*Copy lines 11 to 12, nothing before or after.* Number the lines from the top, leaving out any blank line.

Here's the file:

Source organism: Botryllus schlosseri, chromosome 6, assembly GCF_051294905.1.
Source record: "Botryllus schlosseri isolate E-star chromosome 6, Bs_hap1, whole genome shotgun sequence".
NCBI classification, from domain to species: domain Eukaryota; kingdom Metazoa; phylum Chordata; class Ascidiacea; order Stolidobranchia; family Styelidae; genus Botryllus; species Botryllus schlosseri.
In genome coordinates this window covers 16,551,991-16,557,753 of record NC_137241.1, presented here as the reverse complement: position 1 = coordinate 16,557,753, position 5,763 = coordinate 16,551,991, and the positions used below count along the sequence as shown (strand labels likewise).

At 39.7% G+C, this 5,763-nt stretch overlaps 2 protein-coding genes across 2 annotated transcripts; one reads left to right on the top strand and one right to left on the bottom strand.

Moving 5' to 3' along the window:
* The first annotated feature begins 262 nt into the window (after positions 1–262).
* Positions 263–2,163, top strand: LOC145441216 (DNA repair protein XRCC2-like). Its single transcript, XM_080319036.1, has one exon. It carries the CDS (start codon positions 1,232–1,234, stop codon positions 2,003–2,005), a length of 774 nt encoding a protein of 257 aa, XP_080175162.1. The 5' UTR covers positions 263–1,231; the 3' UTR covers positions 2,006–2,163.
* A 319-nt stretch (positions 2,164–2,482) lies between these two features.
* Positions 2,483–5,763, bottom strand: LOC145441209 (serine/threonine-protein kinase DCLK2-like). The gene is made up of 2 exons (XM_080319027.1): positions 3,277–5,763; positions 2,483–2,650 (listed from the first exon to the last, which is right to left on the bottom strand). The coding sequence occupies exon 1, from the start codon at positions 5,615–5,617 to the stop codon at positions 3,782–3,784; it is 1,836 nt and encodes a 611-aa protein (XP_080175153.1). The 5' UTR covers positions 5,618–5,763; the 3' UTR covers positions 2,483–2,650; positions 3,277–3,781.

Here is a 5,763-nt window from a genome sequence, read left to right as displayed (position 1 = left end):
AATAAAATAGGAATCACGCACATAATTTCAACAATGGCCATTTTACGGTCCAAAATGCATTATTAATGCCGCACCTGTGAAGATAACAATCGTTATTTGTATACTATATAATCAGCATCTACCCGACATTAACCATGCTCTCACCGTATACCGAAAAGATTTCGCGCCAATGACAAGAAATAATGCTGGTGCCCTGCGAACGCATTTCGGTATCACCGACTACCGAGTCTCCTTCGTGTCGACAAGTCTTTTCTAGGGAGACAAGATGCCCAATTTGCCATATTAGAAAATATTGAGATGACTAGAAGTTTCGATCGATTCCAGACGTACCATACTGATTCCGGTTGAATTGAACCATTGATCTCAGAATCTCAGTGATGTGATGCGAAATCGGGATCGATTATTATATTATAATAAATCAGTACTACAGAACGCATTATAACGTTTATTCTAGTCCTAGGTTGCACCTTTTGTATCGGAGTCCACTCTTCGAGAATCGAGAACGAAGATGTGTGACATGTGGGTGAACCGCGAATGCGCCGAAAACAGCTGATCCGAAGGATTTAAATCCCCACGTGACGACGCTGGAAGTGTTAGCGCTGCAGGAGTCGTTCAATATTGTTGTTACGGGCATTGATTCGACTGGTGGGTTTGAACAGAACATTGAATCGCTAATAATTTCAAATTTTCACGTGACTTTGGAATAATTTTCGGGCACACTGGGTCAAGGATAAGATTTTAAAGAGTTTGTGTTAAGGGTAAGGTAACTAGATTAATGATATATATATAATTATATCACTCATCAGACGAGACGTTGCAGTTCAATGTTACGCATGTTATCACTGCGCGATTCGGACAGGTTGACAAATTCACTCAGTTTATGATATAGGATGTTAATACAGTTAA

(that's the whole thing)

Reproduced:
Here is a 5,763-nt window from a genome sequence, read left to right as displayed (position 1 = left end):
AATAAAATAGGAATCACGCACATAATTTCAACAATGGCCATTTTACGGTCCAAAATGCATTATTAATGCCGCACCTGTGAAGATAACAATCGTTATTTGTATACTATATAATCAGCATCTACCCGACATTAACCATGCTCTCACCGTATACCGAAAAGATTTCGCGCCAATGACAAGAAATAATGCTGGTGCCCTGCGAACGCATTTCGGTATCACCGACTACCGAGTCTCCTTCGTGTCGACAAGTCTTTTCTAGGGAGACAAGATGCCCAATTTGCCATATTAGAAAATATTGAGATGACTAGAAGTTTCGATCGATTCCAGACGTACCATACTGATTCCGGTTGAATTGAACCATTGATCTCAGAATCTCAGTGATGTGATGCGAAATCGGGATCGATTATTATATTATAATAAATCAGTACTACAGAACGCATTATAACGTTTATTCTAGTCCTAGGTTGCACCTTTTGTATCGGAGTCCACTCTTCGAGAATCGAGAACGAAGATGTGTGACATGTGGGTGAACCGCGAATGCGCCGAAAACAGCTGATCCGAAGGATTTAAATCCCCACGTGACGACGCTGGAAGTGTTAGCGCTGCAGGAGTCGTTCAATATTGTTGTTACGGGCATTGATTCGACTGGTGGGTTTGAACAGAACATTGAATCGCTAATAATTTCAAATTTTCACGTGACTTTGGAATAATTTTCGGGCACACTGGGTCAAGGATAAGATTTTAAAGAGTTTGTGTTAAGGGTAAGGTAACTAGATTAATGATATATATATAATTATATCACTCATCAGACGAGACGTTGCAGTTCAATGTTACGCATGTTATCACTGCGCGATTCGGACAGGTTGACAAATTCACTCAGTTTATGATATAGGATGTTAATACAGTTAA